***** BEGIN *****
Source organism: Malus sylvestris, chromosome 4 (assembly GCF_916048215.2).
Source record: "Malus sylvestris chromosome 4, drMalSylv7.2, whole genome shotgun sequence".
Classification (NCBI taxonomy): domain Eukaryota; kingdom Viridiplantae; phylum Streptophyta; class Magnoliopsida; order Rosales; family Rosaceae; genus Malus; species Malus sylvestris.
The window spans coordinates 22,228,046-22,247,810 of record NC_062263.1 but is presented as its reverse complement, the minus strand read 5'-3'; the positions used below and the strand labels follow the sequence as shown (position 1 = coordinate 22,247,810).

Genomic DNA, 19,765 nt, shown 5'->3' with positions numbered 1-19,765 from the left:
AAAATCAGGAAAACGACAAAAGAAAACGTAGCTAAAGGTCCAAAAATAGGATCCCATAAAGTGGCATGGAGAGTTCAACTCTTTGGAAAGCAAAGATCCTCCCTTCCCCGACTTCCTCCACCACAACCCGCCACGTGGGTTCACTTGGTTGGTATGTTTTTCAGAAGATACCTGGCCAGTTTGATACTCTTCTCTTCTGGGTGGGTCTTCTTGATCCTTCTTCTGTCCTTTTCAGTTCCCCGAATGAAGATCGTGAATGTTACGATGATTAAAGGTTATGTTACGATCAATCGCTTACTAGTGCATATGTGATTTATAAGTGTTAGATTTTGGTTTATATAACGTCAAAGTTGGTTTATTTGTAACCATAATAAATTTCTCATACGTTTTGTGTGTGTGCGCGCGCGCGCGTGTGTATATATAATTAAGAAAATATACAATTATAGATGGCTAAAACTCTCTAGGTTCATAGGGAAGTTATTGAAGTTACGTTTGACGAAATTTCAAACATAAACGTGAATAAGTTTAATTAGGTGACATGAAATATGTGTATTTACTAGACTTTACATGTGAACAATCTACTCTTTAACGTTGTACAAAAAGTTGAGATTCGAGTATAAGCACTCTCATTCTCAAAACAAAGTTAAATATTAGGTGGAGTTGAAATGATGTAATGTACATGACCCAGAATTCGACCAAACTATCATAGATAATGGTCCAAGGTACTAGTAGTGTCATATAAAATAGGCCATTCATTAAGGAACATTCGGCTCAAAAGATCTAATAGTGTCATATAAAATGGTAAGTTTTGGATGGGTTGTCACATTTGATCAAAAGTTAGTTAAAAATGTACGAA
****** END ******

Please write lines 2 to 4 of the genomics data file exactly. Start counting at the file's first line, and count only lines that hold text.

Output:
Source record: "Malus sylvestris chromosome 4, drMalSylv7.2, whole genome shotgun sequence".
Classification (NCBI taxonomy): domain Eukaryota; kingdom Viridiplantae; phylum Streptophyta; class Magnoliopsida; order Rosales; family Rosaceae; genus Malus; species Malus sylvestris.
The window spans coordinates 22,228,046-22,247,810 of record NC_062263.1 but is presented as its reverse complement, the minus strand read 5'-3'; the positions used below and the strand labels follow the sequence as shown (position 1 = coordinate 22,247,810).